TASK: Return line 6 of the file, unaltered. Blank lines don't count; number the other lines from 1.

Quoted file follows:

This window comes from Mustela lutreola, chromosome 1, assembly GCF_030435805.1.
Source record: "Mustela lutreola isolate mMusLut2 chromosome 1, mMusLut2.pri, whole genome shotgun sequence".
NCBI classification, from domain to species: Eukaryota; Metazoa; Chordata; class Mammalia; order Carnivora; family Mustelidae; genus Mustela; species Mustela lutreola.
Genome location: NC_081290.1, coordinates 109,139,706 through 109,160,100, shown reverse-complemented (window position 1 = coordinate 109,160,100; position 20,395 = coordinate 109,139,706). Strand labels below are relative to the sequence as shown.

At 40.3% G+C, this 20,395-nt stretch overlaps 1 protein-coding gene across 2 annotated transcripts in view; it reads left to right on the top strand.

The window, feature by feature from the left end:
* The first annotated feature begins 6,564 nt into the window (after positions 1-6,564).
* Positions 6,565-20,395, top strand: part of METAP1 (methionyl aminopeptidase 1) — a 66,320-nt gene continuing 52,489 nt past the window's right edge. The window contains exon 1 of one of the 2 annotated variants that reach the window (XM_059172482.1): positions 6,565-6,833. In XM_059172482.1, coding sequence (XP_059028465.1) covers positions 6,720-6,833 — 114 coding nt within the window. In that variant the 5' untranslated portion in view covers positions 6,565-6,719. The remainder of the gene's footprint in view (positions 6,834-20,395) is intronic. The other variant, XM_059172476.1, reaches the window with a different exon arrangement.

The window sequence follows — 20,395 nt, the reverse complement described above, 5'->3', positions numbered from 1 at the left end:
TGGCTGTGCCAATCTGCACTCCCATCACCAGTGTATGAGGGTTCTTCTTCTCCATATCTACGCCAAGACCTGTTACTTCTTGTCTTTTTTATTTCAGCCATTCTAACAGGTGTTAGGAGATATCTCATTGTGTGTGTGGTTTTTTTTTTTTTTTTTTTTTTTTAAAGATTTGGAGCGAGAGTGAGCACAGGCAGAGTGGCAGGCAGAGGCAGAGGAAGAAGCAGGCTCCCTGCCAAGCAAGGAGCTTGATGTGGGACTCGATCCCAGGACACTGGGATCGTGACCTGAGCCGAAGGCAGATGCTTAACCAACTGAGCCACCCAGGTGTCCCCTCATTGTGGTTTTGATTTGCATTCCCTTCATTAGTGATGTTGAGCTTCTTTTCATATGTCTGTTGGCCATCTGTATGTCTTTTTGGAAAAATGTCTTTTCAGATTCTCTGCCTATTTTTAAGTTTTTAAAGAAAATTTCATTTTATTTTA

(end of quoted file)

The window, feature by feature from the left end: